One of the many challenges that Internet brought into the retail business is the ease the consumer can compare prices.  This gives an enormous power to the costumers. Online has really brought the true competition into retail business.

The price transparency brings a huge pressure on the margin/ profitability of the retailer. Wall Street Journal debates in this article ways to use in order to limit the number of bargain hunters coming onto your virtual or physical shop.

In a very competitive and open market, price setting has become more complicated than ever.
In this post you may find a few things to take into account when setting your retail prices.

After some time spent as a professional retail buyer in different organizations, I became aware of the universal and seemingly never-ending conflict between buying and sales/marketing (operations).

In simple words the whole conflict is reduced to “purchasing did not get us the right product/ right prices” while buyers blame “operations are not capable of selling our wonderful products”.

There are many reasons why this conflict is always bubbling over. It has to do with organizational culture, with the strong ego of company leaders, with the lack clear management accountability, etc.

The one key-word, actually the one key-action everyone forgets about is cooperation.

David Aaker wrote a great book about this organizational internal conflicts and he explains how this so-called “organizational silos” becomes obstacles to effective and efficient development of a strong brand and company.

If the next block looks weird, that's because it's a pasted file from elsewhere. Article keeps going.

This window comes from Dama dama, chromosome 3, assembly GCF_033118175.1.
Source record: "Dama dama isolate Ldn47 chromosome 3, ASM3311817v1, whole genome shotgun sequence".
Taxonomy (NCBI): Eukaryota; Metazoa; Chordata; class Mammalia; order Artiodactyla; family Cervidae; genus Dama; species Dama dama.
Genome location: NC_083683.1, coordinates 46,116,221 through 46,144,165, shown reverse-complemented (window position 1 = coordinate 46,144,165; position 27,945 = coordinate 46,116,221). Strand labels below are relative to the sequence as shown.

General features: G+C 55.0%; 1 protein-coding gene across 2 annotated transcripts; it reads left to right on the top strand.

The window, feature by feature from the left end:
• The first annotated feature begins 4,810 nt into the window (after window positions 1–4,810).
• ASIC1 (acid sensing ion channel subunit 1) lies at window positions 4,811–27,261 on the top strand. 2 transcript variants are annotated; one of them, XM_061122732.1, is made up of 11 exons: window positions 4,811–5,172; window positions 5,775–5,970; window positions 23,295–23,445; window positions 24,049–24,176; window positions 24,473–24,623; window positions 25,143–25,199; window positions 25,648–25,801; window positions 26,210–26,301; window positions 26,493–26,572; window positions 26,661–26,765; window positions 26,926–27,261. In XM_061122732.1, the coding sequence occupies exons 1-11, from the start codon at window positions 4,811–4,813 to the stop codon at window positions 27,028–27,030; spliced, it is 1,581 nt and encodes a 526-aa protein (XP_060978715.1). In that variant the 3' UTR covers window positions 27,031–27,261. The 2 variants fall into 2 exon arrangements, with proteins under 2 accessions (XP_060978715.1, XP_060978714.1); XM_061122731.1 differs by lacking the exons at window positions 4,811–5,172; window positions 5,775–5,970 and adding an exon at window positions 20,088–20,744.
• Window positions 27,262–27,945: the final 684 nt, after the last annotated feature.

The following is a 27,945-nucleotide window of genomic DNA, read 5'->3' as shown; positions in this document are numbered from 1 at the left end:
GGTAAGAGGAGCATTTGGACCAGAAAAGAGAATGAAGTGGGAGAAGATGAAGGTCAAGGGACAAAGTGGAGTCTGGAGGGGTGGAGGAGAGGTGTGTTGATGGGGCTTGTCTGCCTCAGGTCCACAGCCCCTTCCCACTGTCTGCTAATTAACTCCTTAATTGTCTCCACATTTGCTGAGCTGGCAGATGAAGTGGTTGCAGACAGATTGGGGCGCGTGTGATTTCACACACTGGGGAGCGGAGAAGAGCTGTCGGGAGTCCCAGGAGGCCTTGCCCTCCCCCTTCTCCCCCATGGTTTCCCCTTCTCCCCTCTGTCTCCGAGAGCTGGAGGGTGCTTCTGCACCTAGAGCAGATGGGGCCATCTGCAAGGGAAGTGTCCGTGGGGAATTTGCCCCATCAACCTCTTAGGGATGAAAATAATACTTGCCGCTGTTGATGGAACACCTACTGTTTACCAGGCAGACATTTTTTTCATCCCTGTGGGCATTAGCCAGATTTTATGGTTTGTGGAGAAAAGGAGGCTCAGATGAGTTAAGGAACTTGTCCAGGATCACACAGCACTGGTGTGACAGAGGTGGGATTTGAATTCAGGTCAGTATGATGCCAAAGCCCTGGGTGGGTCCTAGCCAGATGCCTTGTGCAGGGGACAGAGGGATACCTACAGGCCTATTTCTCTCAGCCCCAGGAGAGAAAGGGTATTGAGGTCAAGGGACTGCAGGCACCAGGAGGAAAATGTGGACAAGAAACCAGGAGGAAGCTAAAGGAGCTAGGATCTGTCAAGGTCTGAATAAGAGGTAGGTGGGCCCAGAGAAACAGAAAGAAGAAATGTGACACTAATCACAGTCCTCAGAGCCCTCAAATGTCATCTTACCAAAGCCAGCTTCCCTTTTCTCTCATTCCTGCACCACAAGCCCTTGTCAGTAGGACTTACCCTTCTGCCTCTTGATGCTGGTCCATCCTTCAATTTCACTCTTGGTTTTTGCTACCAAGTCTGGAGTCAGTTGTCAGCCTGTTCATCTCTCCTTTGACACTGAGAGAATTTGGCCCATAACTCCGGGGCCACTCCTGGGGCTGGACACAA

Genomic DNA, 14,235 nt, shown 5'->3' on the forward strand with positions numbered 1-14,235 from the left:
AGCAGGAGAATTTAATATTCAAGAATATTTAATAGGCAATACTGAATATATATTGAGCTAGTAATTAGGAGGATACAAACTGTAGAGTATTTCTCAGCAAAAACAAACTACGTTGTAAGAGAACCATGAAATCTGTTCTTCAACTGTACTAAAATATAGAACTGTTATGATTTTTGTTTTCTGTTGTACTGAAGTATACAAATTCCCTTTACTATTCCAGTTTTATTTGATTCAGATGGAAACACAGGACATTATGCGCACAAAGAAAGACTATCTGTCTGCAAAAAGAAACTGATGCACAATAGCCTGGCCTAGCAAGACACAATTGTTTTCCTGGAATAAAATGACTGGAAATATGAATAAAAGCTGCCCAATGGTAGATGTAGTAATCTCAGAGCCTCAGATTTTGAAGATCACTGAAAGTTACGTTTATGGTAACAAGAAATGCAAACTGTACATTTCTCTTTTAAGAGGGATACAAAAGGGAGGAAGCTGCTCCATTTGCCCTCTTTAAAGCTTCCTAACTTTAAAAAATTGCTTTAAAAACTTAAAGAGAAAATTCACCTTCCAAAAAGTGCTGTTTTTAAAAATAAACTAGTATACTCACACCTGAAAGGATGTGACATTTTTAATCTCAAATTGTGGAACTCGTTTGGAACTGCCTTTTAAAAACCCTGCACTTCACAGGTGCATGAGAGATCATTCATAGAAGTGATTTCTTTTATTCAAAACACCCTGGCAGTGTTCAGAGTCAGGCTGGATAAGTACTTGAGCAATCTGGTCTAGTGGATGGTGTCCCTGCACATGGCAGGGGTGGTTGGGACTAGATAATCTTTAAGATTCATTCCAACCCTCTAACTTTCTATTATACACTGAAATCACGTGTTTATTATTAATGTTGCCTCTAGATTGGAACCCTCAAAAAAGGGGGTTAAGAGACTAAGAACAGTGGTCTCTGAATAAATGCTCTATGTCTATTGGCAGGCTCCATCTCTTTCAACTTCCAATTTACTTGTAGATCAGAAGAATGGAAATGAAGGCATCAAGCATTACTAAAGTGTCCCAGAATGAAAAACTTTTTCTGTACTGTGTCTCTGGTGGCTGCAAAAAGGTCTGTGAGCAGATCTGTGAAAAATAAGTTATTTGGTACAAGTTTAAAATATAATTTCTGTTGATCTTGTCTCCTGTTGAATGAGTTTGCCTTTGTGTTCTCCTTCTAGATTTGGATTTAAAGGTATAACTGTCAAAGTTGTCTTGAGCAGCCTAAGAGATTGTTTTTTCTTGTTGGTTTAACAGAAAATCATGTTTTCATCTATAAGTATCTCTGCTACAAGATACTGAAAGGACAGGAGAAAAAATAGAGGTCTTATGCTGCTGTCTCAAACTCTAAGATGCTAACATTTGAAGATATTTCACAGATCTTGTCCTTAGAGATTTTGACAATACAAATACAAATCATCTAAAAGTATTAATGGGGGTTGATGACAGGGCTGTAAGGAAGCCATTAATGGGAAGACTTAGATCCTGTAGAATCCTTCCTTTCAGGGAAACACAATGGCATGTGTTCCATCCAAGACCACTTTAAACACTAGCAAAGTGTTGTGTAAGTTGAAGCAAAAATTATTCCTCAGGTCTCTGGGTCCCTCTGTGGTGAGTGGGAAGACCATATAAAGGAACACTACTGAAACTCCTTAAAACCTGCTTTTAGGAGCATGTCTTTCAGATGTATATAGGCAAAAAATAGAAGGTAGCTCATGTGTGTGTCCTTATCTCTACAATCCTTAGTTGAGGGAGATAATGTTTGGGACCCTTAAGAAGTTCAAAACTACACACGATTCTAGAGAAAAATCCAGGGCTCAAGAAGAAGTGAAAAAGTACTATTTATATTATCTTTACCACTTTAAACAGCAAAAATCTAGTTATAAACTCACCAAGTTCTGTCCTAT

Aaker uses a silo as a metaphor for “organizational units that contain their own management team and talent and lack the motivation or desire to work with or even communicate with other organizational units.” Organizations must find out how to remove the problems caused by silos without losing the benefits they can provide.

In his book called “Spanning Silos: The New CMO Imperative”, Aaker provides a road map that gets different parts of an organization to collaborate together. His book is full with real life examples, besides the academic and theoretical information.

I consider the below video presentation about his theory to be of great value for any retail professional. I also recommend his book, one of the best I ever read on the topic.

Bargaining, auction or long time partnership? Basically you can reduce all to this question when it is about to consider the value of your business relationship.

Bargaining or auctions to get the best possible prices are not necessarily negative negotiation tactics. But the way you do it may harm the business relationship. So instead of thinking of “if to do it” maybe re-think on “how to do it”.

In a long time partnership with a supplier, bargaining for the prices might not be the best approach as a true partnership will bring you on a long run more value added than one time extra margin or extra sale volume. What you may gain via an aggressive price or commercial terms improvement you may loose on the other essentials aspects of the business.

In order to avoid subjectivism, just put yourself the below questions:

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Mastery and Keith Cunningham

I had the chance to attend in 2008 a seminar about entrepreneurship of one of the world’s foremost and  most sought after business building experts: Keith J. Cunningham (

If you ever read the famous best selling book “Rich dad, poor dad” by Robert Kiyosaki, you maybe know that a good part of the content of this book is inspired by Keith Cunningham, as he is the friend and mentor of the author.

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Welcome! This is the first post on is a blog offering information and advice in purchasing for retail owners, wholesalers and professional buyers.

My name is Bogdan Pasat. I got my first job in retail 14 years ago. Since then I grew from being a salesman to shop manager, etc. up to division purchasing manager controlling a yearly budget of 80 mil USD. Today I am back in sales and I am in charge with sales and marketing with a worldwide leading consumer electronics brand, managing the activity in two European countries.

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